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Welcome to the Mental Health Awareness Month Content Hub

Explore the education, tools, and tips we're sharing to help you prioritize your mental health and your loved ones' mental health. 


May 9: Harness the power of community.

The mission of LM Connects is to inspire children and families to engage and connect with one another in pursuit of emotional well-being, strong family relationships and the healing power of community.

Feeling a sense of connection is crucial for your mental well-being. Strong communities can protect mental health through shared support, resources, and joy. How can you leverage the power of community to support your mental health? Here are 3 ways from the MHA's May toolkit:

Be a friendly neighbor. It seems obvious, but taking the first step to wave or say “hello” can be the beginning of a fulfilling connection. You can also try to organize group gatherings.

Support local businesses. Locally owned businesses – from coffee shops to grocery stores to home services – keep communities going. By shopping locally, you help them stay open.

Seek out places within your neighborhood or town. Where can you find safety, comfort, or connection? Think outside of the box of where you can find people with similar interests or commonalities to you. These could be parks, places of worship, barber shops, tattoo parlors, cafes, or libraries.

May 12: If you're experiencing feelings of loneliness, you aren't alone.

The U.S. surgeon general recently declared a nationwide epidemic of loneliness. A recent study shows that loneliness can have profound and detrimental effects to a person's health-- both mental AND physical.

“We have realized that loneliness is more than just a bad feeling. It has real consequences for our mental and physical health. It increases our risk of depression, anxiety and suicide,” the US Surgeon General said. “But social disconnection also raises the risk of heart disease and dementia and premature death on levels on par with smoking daily.”

The surgeon general also shared ways you can combat loneliness in your daily life:

  • Practice gratitude

  • Invest time in relationships & increase quality time with others

  • Spend less time on distractions, particularly social media

  • Seek help if you are struggling with feelings of loneliness

If you or someone you know is struggling with feelings of loneliness or other mental health challenges, call or text the National Suicice Prevention Lifeline at 988.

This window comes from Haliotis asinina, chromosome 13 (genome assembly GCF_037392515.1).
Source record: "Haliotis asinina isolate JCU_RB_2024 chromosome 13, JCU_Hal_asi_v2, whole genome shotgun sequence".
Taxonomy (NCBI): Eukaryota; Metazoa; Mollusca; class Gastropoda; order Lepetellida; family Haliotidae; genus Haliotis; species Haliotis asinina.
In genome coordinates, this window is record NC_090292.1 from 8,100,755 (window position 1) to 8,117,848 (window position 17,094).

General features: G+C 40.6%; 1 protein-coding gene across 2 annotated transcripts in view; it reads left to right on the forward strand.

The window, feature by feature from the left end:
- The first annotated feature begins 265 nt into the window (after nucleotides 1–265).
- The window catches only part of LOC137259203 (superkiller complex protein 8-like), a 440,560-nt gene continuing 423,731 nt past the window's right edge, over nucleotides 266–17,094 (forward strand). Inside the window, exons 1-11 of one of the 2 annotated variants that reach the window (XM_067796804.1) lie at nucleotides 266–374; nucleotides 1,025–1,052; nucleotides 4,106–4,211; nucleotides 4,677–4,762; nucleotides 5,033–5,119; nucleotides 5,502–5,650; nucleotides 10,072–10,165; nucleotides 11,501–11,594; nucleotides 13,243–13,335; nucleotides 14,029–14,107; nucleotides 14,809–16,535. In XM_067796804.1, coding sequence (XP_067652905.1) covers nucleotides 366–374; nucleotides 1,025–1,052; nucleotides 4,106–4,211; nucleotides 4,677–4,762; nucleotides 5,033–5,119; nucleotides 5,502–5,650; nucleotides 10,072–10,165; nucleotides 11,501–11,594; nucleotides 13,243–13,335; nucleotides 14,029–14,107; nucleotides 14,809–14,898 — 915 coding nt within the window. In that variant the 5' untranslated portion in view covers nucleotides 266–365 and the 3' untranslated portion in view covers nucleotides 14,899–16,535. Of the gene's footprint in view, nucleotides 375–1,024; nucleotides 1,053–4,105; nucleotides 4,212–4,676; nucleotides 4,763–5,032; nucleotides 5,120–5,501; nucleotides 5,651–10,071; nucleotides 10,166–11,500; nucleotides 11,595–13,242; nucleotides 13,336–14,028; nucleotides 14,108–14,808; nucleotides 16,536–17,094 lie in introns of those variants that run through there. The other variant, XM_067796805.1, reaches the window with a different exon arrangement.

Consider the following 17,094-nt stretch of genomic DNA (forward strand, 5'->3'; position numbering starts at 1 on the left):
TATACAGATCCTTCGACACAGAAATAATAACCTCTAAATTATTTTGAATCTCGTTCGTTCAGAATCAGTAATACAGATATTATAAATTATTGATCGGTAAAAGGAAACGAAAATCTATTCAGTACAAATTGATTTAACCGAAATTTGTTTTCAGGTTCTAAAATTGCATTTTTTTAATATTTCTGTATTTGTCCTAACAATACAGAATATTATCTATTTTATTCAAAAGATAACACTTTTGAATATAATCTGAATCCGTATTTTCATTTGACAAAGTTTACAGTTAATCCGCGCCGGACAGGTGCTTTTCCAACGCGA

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May 15: How to start the conversation around mental health.

If you're concerned about a friend or loved one, starting a conversation can really help. Not sure where to start? These conversation starters from Seize the awkward can help. 

Keep things casual: ask to meet up to grab some food or go for a walk, send a text, or use a shared hobby as an easy way to connect.  

For more tips on how to talk to someone about their mental health, visit:

May 17: Fentanyl

Teens and adults may look to self-medicate when they are depressed or anxious, often times with pills obtained without a prescription--purchased online or on the street, or given by a friend. Fentanyl is found in fake Xanax, Adderall, Percocet, and Oxy. It is impossible to tell a real pill from a fake one.

Please educate your family and friends that “One Pill Can Kill”. Watch this important message about Fentanyl and how experimenting can cause accidental death.

May 20: NAMI's United Day of Hope

NAMI (National Alliance on Mental Illness) is the nation's largest grassroots mental health organization. NAMI works to educate, support, advocate, listen and lead to improve the lives of people with mental illness and their loved ones.

On May 20, people from across the US came together to walk to raise money for their free services, raise awareness, end stigma, and grow the NAMI community. To learn more about NAMI and their resources, visit:

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May 24: Social media use among youth and teens.

The Surgeon General released a new advisory this week on the effect of social media on youth mental health. The advisory explains that children ages 10-19 are undergoing a highly sensitive period of brain development, which is a critical factor in assessing the risk for harm. The report outlines the potential benefits & harms of social media use among youth and teens, and proposes recommendations for safety standards around social media use.

The full advisory can be found HERE. 

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